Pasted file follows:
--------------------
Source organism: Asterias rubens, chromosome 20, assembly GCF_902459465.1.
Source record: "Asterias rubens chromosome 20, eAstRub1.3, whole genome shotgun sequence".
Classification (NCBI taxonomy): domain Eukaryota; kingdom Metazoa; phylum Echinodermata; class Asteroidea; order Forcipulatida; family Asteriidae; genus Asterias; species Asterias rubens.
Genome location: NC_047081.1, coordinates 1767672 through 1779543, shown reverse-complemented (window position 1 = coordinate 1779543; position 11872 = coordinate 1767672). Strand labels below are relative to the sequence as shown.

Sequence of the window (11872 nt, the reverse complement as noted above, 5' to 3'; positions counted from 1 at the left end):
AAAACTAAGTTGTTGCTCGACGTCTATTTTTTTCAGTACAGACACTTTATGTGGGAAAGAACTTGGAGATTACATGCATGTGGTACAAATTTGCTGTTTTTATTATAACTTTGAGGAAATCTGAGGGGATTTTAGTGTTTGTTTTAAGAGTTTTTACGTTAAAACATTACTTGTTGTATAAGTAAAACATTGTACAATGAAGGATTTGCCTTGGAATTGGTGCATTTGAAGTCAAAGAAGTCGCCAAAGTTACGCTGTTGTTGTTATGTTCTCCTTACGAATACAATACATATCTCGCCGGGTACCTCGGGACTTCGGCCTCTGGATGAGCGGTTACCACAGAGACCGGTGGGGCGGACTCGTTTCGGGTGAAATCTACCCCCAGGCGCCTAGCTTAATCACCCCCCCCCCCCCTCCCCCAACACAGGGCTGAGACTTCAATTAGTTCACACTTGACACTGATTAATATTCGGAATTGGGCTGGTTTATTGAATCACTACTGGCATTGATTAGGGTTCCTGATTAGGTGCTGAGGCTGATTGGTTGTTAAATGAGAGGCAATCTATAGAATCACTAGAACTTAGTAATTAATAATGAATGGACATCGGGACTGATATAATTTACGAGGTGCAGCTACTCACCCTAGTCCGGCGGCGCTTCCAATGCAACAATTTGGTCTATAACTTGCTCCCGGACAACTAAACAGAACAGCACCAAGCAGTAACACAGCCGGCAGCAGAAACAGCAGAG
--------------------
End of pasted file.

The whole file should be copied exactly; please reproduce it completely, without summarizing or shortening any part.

Source organism: Asterias rubens, chromosome 20, assembly GCF_902459465.1.
Source record: "Asterias rubens chromosome 20, eAstRub1.3, whole genome shotgun sequence".
Classification (NCBI taxonomy): domain Eukaryota; kingdom Metazoa; phylum Echinodermata; class Asteroidea; order Forcipulatida; family Asteriidae; genus Asterias; species Asterias rubens.
Genome location: NC_047081.1, coordinates 1767672 through 1779543, shown reverse-complemented (window position 1 = coordinate 1779543; position 11872 = coordinate 1767672). Strand labels below are relative to the sequence as shown.

Sequence of the window (11872 nt, the reverse complement as noted above, 5' to 3'; positions counted from 1 at the left end):
AAAACTAAGTTGTTGCTCGACGTCTATTTTTTTCAGTACAGACACTTTATGTGGGAAAGAACTTGGAGATTACATGCATGTGGTACAAATTTGCTGTTTTTATTATAACTTTGAGGAAATCTGAGGGGATTTTAGTGTTTGTTTTAAGAGTTTTTACGTTAAAACATTACTTGTTGTATAAGTAAAACATTGTACAATGAAGGATTTGCCTTGGAATTGGTGCATTTGAAGTCAAAGAAGTCGCCAAAGTTACGCTGTTGTTGTTATGTTCTCCTTACGAATACAATACATATCTCGCCGGGTACCTCGGGACTTCGGCCTCTGGATGAGCGGTTACCACAGAGACCGGTGGGGCGGACTCGTTTCGGGTGAAATCTACCCCCAGGCGCCTAGCTTAATCACCCCCCCCCCCCCTCCCCCAACACAGGGCTGAGACTTCAATTAGTTCACACTTGACACTGATTAATATTCGGAATTGGGCTGGTTTATTGAATCACTACTGGCATTGATTAGGGTTCCTGATTAGGTGCTGAGGCTGATTGGTTGTTAAATGAGAGGCAATCTATAGAATCACTAGAACTTAGTAATTAATAATGAATGGACATCGGGACTGATATAATTTACGAGGTGCAGCTACTCACCCTAGTCCGGCGGCGCTTCCAATGCAACAATTTGGTCTATAACTTGCTCCCGGACAACTAAACAGAACAGCACCAAGCAGTAACACAGCCGGCAGCAGAAACAGCAGAG